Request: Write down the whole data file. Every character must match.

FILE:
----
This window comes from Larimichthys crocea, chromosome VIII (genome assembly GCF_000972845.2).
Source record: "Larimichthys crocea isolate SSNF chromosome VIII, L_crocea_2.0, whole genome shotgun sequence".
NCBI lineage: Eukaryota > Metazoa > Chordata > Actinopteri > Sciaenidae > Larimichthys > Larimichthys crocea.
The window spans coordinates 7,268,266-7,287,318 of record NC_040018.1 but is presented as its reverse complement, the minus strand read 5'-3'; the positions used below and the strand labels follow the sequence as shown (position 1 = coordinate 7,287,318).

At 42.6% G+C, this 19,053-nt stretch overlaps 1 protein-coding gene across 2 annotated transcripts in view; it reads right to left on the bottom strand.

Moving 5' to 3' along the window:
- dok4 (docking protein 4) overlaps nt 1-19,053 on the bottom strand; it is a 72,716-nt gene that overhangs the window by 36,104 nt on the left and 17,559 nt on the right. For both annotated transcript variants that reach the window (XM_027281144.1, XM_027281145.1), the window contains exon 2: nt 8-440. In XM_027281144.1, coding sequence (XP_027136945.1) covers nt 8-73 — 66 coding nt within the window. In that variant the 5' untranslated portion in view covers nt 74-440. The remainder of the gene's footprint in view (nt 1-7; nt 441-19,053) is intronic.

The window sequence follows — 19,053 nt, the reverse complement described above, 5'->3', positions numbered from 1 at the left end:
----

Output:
This window comes from Larimichthys crocea, chromosome VIII (genome assembly GCF_000972845.2).
Source record: "Larimichthys crocea isolate SSNF chromosome VIII, L_crocea_2.0, whole genome shotgun sequence".
NCBI lineage: Eukaryota > Metazoa > Chordata > Actinopteri > Sciaenidae > Larimichthys > Larimichthys crocea.
The window spans coordinates 7,268,266-7,287,318 of record NC_040018.1 but is presented as its reverse complement, the minus strand read 5'-3'; the positions used below and the strand labels follow the sequence as shown (position 1 = coordinate 7,287,318).

At 42.6% G+C, this 19,053-nt stretch overlaps 1 protein-coding gene across 2 annotated transcripts in view; it reads right to left on the bottom strand.

Moving 5' to 3' along the window:
- dok4 (docking protein 4) overlaps nt 1-19,053 on the bottom strand; it is a 72,716-nt gene that overhangs the window by 36,104 nt on the left and 17,559 nt on the right. For both annotated transcript variants that reach the window (XM_027281144.1, XM_027281145.1), the window contains exon 2: nt 8-440. In XM_027281144.1, coding sequence (XP_027136945.1) covers nt 8-73 — 66 coding nt within the window. In that variant the 5' untranslated portion in view covers nt 74-440. The remainder of the gene's footprint in view (nt 1-7; nt 441-19,053) is intronic.

The window sequence follows — 19,053 nt, the reverse complement described above, 5'->3', positions numbered from 1 at the left end: